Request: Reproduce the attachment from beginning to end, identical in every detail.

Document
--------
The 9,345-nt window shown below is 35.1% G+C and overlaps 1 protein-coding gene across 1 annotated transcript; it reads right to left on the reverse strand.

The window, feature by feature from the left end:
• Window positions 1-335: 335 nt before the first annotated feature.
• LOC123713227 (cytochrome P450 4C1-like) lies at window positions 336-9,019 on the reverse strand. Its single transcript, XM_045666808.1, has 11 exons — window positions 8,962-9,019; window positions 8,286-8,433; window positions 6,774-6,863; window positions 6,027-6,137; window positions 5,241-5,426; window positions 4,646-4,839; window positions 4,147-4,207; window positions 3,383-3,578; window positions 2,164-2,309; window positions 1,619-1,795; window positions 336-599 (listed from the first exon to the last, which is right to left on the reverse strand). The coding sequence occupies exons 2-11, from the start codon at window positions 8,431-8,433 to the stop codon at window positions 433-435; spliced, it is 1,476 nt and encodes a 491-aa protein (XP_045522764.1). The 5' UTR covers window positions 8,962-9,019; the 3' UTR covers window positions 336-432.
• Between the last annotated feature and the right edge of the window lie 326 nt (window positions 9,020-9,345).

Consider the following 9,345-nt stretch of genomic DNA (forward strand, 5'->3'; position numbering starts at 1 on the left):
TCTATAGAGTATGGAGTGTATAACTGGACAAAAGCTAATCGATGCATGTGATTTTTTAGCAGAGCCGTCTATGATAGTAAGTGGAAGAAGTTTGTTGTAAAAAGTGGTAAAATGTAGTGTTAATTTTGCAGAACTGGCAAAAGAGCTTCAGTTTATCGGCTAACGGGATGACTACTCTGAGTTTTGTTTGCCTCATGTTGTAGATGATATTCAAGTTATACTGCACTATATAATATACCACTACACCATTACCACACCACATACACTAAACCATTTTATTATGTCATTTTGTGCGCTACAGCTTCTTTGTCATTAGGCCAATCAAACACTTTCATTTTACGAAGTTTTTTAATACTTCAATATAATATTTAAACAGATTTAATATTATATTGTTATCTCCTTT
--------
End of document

The 9,345-nt window shown below is 35.1% G+C and overlaps 1 protein-coding gene across 1 annotated transcript; it reads right to left on the reverse strand.

The window, feature by feature from the left end:
• Window positions 1-335: 335 nt before the first annotated feature.
• LOC123713227 (cytochrome P450 4C1-like) lies at window positions 336-9,019 on the reverse strand. Its single transcript, XM_045666808.1, has 11 exons — window positions 8,962-9,019; window positions 8,286-8,433; window positions 6,774-6,863; window positions 6,027-6,137; window positions 5,241-5,426; window positions 4,646-4,839; window positions 4,147-4,207; window positions 3,383-3,578; window positions 2,164-2,309; window positions 1,619-1,795; window positions 336-599 (listed from the first exon to the last, which is right to left on the reverse strand). The coding sequence occupies exons 2-11, from the start codon at window positions 8,431-8,433 to the stop codon at window positions 433-435; spliced, it is 1,476 nt and encodes a 491-aa protein (XP_045522764.1). The 5' UTR covers window positions 8,962-9,019; the 3' UTR covers window positions 336-432.
• Between the last annotated feature and the right edge of the window lie 326 nt (window positions 9,020-9,345).

Consider the following 9,345-nt stretch of genomic DNA (forward strand, 5'->3'; position numbering starts at 1 on the left):
TCTATAGAGTATGGAGTGTATAACTGGACAAAAGCTAATCGATGCATGTGATTTTTTAGCAGAGCCGTCTATGATAGTAAGTGGAAGAAGTTTGTTGTAAAAAGTGGTAAAATGTAGTGTTAATTTTGCAGAACTGGCAAAAGAGCTTCAGTTTATCGGCTAACGGGATGACTACTCTGAGTTTTGTTTGCCTCATGTTGTAGATGATATTCAAGTTATACTGCACTATATAATATACCACTACACCATTACCACACCACATACACTAAACCATTTTATTATGTCATTTTGTGCGCTACAGCTTCTTTGTCATTAGGCCAATCAAACACTTTCATTTTACGAAGTTTTTTAATACTTCAATATAATATTTAAACAGATTTAATATTATATTGTTATCTCCTTT